Milenko Matanovic is an artist and community builder. As a young man, he left an art career as a member of the celebrated OHO Group, an art collective in his native Slovenia, and immigrated to the United States. Believing that magic happens when art, creative thinking, and community join forces, Milenko founded the nonprofit Pomegranate Center in 1986. In the 30 years since its founding, Pomegranate Center has helped communities around the world build more than 50 Gathering Places, convened hundreds of community engagement plans, and trained hundreds of people the Pomegranate Method for community facilitation.

Milenko stepped down from the role of Executive Director in 2017 and now focuses his time on writing, public speaking, training, art, and leading the Institute for Everyday Democracy, a program housed within Pomegranate Center that focuses on researching and developing a body of thought about how we all can improve our democratic practices.

Monica O. Montgomery

Monica O. Montgomery, is an arts and culture powerhouse, using creativity and social change as a means of bridging the gap between people and movements. As a sought after keynote speaker, Tedx Talk alum, consultant and professor, she uses her platforms (museums, universities and public speaking) to build power and be in service to society. She is an assistant professor with Pratt Institute and New York University, and an adjunct professor with Harvard University, and is the creator of the course Museums, Public Programs & Social Change. She has lectured at Columbia University, Johns Hopkins University, American University, University of Pennsylvania, University of the Arts, and City College of NY.

Monica O. Montgomery is an alumna of Temple University with a Bachelors of Arts in Broadcast Communication and LaSalle University, with a Masters of Arts in Corporate Communication.

As strategic director of Museum Hue, she trains leaders and partners with universities and museums to facilitate diversity, equity & inclusion initiatives. Additionally, Monica is the founding director and chief curator of Museum of Impact the world’s first mobile social justice museum, inspiring action at the intersection of art, activism, self and society.  She holds leadership positions in Museums As Sites of Social Action and American Alliance of Museums and is a dynamic facilitator who can connect with all ages and has keynoted at conferences locally and globally.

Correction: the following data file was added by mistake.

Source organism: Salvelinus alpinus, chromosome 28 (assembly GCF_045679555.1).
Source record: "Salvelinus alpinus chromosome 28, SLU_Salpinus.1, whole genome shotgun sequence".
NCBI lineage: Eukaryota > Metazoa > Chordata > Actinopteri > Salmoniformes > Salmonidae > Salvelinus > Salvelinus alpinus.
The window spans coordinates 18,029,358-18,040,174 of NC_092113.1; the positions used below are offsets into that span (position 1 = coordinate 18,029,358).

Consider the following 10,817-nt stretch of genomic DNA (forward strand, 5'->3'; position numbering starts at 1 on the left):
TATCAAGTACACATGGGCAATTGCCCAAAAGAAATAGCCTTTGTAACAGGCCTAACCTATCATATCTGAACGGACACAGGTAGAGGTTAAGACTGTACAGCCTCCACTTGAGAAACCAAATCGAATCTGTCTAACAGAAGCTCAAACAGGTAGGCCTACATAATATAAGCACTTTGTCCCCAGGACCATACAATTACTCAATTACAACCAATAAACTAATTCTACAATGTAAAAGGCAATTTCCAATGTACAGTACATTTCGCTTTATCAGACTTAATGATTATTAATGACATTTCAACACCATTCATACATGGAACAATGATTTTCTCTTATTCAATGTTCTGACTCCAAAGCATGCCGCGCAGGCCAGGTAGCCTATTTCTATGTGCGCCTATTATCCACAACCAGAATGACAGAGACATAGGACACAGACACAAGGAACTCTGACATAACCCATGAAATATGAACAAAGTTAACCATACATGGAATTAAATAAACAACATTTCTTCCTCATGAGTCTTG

Mike Murawski

Mike Murawski is an educator, author, and cultural activist.  He currently serves as the Director of Education & Public Programs for the Portland Art Museum and Founding Editor of ArtMuseumTeaching.com, a digital community and collaborative online forum for reflecting on issues of teaching, learning, and experimental practice in the field of museums. Murawski earned his MA and PhD in Education from American University in Washington, DC, focusing his research on educational theory and interdisciplinary pedagogy in the arts. Prior to his position at the Portland Art Museum, he served as Director of School Services at the Saint Louis Art Museum as well as head of education and public programs at the Kemper Art Museum at Washington University in St. Louis. He believes in a human-centered approach to museums that envisions them as relevant, inclusive, and responsive institutions in their own communities, and is passionate about how we can come to see museums as agents of social change.